Each pair to be connected by 1-inch valves at the bottom. There will be one deck full on each side so each pair will act as a single tank. Pickups will be off the 1-inch valves, return into the top.

If I read your post correctly, you are reducing size to gain some space. One thing to consider is how the tanks will be secured. I found that by using the old tanks as a pattern, allowed using existing bracing to secure the tanks.

This job is bigger than I wanted to tackle, especially with highly capable labor at affordable cost in Mexico (Niza Marine in Ensenada, 70-miles south of San Diego). Total cost is about $7500 plus fittings, but includes remove and replace of single engine. Click image for larger version

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Old 11-17-2019, 05:43 PM   #8
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Its a big job but really just a series of smaller, sometimes nasty jobs. I am pretty sure each engine will have to come out in its turn. Cutting up steel tanks with a sawzall is also pretty easy and not dangerous. Maybe do one side this winter and the other side next year. Might make it a little more bearable.

Good Luck

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Old 11-17-2019, 06:02 PM   #9
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Depends on how well the tanks were cared for and the steel thickness.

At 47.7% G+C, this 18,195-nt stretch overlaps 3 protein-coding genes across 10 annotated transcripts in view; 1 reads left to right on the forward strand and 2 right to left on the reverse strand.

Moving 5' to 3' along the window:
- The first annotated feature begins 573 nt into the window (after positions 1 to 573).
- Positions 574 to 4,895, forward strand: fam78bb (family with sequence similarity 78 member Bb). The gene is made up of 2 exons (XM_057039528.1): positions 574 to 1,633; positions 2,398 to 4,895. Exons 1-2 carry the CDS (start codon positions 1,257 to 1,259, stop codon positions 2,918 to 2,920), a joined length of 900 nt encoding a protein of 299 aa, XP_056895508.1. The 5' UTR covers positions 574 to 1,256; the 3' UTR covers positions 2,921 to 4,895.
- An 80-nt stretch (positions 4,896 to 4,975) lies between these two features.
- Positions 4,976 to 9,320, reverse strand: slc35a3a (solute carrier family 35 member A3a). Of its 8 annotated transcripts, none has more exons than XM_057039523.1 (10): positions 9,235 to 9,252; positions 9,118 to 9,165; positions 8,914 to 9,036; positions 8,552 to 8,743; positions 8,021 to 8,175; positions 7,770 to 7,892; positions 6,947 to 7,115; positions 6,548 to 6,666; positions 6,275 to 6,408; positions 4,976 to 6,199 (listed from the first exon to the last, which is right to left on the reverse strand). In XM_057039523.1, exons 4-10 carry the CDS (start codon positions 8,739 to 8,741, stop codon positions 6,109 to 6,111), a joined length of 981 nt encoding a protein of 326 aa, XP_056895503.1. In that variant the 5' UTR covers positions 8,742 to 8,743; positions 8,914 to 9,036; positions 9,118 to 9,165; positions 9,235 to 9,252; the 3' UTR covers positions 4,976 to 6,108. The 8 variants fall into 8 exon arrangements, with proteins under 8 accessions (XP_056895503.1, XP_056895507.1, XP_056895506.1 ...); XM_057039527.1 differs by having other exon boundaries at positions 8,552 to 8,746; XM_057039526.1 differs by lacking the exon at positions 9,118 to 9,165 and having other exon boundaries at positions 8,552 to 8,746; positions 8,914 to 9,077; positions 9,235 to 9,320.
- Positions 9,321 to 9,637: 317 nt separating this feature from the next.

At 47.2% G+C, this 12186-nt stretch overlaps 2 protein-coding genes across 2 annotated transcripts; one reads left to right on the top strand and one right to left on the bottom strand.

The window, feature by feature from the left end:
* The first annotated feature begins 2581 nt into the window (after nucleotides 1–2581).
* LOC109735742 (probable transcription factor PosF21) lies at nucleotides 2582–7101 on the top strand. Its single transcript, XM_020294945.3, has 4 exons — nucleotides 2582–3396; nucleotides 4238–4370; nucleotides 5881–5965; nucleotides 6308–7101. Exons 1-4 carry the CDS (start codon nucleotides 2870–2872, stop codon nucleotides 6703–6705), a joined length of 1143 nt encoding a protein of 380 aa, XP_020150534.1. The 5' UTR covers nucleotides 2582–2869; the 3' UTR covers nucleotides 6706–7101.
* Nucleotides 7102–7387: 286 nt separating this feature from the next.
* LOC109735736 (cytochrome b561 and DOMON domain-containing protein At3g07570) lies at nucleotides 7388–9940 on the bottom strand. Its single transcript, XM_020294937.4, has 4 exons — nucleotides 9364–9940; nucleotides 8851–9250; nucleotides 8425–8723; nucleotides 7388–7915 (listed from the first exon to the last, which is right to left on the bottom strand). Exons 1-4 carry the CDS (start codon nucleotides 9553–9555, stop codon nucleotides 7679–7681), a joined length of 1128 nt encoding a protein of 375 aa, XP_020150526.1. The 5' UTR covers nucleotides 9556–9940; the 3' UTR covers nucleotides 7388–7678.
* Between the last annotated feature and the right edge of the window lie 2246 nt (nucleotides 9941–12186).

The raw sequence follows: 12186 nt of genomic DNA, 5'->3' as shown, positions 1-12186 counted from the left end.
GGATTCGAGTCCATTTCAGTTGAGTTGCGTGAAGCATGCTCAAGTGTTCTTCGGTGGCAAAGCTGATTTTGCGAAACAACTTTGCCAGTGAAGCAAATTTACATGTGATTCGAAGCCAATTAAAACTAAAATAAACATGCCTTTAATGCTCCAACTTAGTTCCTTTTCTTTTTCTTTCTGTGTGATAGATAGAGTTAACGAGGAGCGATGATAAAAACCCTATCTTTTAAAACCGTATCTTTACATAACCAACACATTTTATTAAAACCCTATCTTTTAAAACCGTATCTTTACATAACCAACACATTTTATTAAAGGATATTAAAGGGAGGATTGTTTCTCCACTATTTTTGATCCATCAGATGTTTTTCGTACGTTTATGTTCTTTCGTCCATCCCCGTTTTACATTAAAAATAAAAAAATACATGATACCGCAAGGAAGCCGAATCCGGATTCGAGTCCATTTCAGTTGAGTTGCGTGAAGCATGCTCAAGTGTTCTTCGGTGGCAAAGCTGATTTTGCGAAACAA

My 1942 steel tanks are still going strong.
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Old 11-17-2019, 06:24 PM   #10
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I am in process and have ordered a new custom aluminum tank. The original tank was integral to the hull, all but the top which was steel. I have the steel top off.


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Old 11-17-2019, 06:54 PM   #11
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Thanks for the response . This is my first post on TF I don't know if I am responding correctly
You're welcome. You doing well here. A lot of good recommendations for your tank situation. Knowing your boat model could help with more specific answers. If you're not using your boat's maximum fuel range, no reason not to hold back on some capacity to make the tank install easier.
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Old 11-17-2019, 06:55 PM   #12
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I am in process and have ordered a new custom aluminum tank. The original tank was integral to the hull, all but the top which was steel. I have the steel top off.


What was the issue with your tank? Looks like a pretty nifty design but may have flaws I don't see right off.
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Old 11-17-2019, 07:05 PM   #13